Summary offences: Crimes triable only by the Magistrates’ Court
Summary offences are almost always heard in the Magistrates’ Court. The summary procedure is in the CP Act (ss 27–94). The only exception is where the A person who has been charged with a crime. Also known as a defendant. person is before the County or Supreme Court for an indictable offence; that court may also determine the summary offence if the accused consents and pleads guilty (s 243 CP Act).
Section 25(1) of the Magistrates’ Court Act 1989 (Vic) (‘MC Act’) establishes the The authority of a court or tribunal to hear matters brought before it, based on some factor such as area or law, amount of money claimed, or geographic area. of the Magistrates’ Court in relation to summary offences.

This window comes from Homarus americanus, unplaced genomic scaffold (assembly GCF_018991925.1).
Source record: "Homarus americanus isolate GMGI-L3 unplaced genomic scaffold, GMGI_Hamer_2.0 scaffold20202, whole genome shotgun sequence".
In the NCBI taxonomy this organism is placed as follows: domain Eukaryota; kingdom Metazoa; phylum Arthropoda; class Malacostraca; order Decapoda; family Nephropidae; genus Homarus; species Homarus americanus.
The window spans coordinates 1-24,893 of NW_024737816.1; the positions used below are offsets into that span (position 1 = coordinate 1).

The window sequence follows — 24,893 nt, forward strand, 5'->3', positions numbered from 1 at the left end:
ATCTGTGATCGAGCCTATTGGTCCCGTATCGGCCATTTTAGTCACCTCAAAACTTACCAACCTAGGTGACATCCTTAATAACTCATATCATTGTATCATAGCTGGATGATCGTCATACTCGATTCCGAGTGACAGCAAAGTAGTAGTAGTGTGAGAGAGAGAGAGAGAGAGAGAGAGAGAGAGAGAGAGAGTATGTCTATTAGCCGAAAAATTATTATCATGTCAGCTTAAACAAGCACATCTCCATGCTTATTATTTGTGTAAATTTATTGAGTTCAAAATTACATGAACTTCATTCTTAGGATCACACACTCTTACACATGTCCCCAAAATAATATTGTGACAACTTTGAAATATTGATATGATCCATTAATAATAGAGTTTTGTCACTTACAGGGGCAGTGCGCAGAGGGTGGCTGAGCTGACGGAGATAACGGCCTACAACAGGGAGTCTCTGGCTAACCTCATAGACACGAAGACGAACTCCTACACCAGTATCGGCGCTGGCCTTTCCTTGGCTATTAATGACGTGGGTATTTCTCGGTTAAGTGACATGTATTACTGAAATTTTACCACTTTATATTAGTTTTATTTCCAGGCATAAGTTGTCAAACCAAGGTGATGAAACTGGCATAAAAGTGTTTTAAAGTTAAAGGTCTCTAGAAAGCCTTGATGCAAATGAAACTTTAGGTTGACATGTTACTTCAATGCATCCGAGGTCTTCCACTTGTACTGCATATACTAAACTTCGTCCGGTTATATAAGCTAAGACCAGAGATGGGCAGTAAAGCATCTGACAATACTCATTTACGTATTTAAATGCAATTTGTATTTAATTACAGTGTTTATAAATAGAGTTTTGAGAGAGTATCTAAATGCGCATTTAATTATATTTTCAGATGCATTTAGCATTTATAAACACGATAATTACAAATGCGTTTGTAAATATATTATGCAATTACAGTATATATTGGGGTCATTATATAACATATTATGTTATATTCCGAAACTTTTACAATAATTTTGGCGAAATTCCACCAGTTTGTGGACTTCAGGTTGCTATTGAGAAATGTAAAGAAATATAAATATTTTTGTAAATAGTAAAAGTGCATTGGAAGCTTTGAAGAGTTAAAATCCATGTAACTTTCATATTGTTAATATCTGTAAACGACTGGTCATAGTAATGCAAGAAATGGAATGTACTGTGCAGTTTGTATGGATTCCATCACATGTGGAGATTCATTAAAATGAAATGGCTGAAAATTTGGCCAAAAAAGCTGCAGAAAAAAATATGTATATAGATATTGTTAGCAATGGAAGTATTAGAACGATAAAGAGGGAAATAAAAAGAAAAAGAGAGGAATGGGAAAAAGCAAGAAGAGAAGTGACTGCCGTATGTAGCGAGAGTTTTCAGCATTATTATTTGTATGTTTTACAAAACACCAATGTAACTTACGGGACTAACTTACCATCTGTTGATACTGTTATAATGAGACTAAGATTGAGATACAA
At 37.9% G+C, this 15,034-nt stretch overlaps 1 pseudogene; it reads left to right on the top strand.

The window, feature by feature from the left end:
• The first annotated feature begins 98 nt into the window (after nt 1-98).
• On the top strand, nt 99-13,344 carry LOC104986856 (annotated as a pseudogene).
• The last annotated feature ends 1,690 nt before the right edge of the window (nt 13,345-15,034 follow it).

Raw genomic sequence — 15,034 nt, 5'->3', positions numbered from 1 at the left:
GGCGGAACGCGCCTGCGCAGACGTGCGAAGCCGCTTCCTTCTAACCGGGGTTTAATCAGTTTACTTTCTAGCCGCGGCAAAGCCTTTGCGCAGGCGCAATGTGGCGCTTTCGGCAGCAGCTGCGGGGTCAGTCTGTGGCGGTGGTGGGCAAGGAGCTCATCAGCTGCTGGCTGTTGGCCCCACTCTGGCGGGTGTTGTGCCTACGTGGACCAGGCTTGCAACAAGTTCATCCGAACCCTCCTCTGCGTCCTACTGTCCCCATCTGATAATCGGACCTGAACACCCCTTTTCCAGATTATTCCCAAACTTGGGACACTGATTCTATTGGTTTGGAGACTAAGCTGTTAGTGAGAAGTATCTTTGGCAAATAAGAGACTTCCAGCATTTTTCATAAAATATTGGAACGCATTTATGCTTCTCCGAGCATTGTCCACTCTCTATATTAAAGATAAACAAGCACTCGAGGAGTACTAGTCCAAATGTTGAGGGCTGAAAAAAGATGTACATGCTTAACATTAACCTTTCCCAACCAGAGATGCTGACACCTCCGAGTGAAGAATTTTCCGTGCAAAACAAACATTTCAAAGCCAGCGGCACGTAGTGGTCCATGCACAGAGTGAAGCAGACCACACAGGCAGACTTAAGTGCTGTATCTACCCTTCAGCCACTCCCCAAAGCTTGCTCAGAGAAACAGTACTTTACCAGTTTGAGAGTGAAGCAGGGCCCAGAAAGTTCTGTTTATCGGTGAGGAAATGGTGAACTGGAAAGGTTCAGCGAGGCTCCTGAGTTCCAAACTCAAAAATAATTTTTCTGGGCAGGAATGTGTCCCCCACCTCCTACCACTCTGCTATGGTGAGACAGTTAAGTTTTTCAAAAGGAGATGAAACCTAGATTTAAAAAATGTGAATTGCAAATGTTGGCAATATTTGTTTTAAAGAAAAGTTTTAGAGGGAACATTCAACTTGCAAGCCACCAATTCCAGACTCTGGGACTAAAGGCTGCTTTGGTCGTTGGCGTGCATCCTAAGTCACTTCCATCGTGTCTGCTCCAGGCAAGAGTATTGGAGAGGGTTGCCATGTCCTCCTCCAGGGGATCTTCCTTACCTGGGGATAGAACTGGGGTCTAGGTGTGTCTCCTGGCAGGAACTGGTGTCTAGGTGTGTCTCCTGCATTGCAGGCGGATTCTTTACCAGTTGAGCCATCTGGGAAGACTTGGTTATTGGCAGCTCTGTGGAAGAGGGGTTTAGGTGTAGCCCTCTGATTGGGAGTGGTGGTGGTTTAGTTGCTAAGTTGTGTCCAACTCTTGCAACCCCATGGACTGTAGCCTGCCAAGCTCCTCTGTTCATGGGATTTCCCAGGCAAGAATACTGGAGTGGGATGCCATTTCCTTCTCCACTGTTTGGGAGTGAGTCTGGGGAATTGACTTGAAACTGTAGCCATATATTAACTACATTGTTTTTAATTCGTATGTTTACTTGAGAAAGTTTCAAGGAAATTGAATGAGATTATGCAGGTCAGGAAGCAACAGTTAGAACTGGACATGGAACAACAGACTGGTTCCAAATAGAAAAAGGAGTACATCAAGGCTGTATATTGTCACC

However, many summary offences (in particular, traffic offences) are dealt with without going to court, through the A notice stating that a summary offence has been committed. It also states the amount of any fine that has to be paid. Includes many driving and parking offences. Also referred to as an ‘on-the-spot-fine’. system (see Chapter 3.1: Fines and infringements, and ‘1 Infringement notices’ in Chapter 6.8: Driving offences). Under this system, an infringement penalty will be registered unless the person indicates they want the offence heard by a court, in which case normal court procedures apply.